Fuel-Air Explosives in Iraq

Yesterday was the tenth anniversary of the start of the ground offensive against Iraq. I had the opportunity to share a few beers with a fellow who was there, and he told me a rattling good yarn.

According to this fellow, the Coalition was in no mood to root out the deeply dug in Iraqi troops just north of the Kuwaiti border. The Americans decided to play a little psychological game with them. One day a C-130 flew over a section of line and dropped leaflets, which said in essence, “we highly recommend that you surrender before this time tomorrow or we’re gonna smoke you.”

The next day another C-130 flew over at a much higher altitude and dropped a fuel-air bomb, slowed by a parachute. When the package descended to about 5000 feet, it deployed, creating an enormous but largely harmless explosion.

On the third day, yet another C-130 flew over the same section of line, back door wide open, and dropped leaflets again, this time saying, “surrender now, or you know what’s going to happen to you.” This time, they did just that.

As an aside, the fellow who told me the story said that the line was under close observation by American LRPs and British SAS. The Americans had been tipped off as to what was going to happen, but a foul up resulted in the SAS men not being informed. Therefore, when the bomb went off, the SAS guys frantically radioed headquarters saying that the crazy Americans had just nuked the Iraquis.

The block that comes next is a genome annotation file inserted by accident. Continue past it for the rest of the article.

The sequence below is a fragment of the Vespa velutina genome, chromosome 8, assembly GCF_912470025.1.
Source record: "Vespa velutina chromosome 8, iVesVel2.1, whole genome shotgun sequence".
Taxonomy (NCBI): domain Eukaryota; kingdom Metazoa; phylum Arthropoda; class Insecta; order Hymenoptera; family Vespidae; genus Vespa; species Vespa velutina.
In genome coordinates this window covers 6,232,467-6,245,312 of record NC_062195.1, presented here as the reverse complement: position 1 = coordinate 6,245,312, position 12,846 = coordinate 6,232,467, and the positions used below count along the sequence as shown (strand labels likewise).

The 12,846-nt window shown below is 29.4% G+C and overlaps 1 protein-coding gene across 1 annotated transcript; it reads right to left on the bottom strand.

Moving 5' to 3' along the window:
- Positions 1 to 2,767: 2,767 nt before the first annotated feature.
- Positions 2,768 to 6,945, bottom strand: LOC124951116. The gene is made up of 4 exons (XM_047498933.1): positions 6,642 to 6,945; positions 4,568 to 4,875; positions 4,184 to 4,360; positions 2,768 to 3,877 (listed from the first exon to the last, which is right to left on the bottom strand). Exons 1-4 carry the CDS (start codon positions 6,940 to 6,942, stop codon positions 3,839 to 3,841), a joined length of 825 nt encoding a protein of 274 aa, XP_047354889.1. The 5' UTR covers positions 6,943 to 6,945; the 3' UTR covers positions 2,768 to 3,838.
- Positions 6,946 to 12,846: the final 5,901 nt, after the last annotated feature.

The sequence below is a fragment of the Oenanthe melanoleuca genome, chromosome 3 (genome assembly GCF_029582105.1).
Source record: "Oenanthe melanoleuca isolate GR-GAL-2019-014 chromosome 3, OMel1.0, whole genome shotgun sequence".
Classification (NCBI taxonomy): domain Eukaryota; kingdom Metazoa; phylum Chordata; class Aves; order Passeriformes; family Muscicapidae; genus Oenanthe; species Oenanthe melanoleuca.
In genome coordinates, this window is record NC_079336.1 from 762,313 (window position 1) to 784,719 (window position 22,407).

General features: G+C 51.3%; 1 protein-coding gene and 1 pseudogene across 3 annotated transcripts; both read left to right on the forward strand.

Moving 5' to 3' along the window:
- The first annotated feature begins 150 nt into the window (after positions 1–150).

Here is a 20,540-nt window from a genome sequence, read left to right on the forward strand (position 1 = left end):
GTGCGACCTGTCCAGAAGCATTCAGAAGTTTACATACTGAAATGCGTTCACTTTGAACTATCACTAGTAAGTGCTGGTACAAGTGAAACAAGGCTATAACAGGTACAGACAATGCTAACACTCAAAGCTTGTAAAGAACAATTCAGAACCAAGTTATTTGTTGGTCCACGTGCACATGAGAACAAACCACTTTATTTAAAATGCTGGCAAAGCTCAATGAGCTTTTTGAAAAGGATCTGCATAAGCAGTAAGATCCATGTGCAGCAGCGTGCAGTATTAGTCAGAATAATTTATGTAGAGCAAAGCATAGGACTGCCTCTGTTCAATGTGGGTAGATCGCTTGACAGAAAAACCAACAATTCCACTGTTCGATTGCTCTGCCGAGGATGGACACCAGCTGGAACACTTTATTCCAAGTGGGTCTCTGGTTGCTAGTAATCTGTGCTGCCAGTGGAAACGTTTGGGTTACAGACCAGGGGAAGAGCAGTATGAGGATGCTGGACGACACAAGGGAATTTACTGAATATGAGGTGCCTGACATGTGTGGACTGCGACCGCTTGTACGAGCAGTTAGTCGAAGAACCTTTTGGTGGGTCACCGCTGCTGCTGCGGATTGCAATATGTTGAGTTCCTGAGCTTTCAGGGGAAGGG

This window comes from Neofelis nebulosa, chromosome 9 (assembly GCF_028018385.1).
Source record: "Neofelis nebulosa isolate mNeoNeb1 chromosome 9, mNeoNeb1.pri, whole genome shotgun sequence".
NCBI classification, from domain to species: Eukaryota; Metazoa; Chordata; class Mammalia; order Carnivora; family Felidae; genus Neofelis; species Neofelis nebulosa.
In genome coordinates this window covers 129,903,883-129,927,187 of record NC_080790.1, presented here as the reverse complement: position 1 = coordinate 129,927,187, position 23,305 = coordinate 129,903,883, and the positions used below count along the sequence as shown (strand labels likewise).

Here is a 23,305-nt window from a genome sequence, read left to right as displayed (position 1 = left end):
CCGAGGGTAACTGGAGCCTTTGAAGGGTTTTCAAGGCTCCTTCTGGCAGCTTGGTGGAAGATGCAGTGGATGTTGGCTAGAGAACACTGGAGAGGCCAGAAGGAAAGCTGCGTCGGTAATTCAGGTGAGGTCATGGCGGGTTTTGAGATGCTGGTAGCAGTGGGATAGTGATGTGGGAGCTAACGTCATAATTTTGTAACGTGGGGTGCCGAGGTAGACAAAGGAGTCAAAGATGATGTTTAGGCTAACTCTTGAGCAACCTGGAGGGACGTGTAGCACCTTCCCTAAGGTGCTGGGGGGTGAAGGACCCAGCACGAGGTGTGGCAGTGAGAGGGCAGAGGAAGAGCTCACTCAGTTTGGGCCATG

Great story, no? But is it true? This site largely echoes what my friend told me, but it doesn’t look to be the most reputable source. Many Internet sites claim that a FAE was used in an attempt to clear a minefield. http://www.af.mil says nothing about this.

I’m a little skeptical. After all, supposed Iraqi development of FAEs was counted among the “weapons of mass destruction” that George Bush railed so loudly against. Anyone got the real story?

I’m not sure what part your skeptical about. A FAE sounds like a device of mass destruction to me but the fact that we used them ouselves is a moot point. We just wanted to deny them to beligerent countries like Iraq.

As for the pilot mistaking a mushroom cloud for a nuke he must not have paid any attention to his NBC warfare training. Had he thought for a moment that there was no blinding flash before the cloud was spotted he might have not have misidentified the blast.

I don’t know anything about the instance you are speaking of, but FAE can be quite devestating in a open battlefield. A large enough one will flatten most soft targets with the shockwave and burn all the oxygen in the vicinity. Very, very nasty. I do know that they were used to clear minefields in the war.

Poor choice for urban enviroments though, since the reinforced concrete buildings would work quite effectively to dissipate the shockwave.

Hmmm, I didn’t really answer a damn thing that you were asking, did I? :wink:

Wouldn’t the British and US command structures be pretty communicative with each other? I guess what I’m thinking is that the SAS would have assumed themselves in the loop, and the headquarters they were reporting to would have had good communications with US command. Then again, you hope the SAS recruits folks who are a little smarter than that…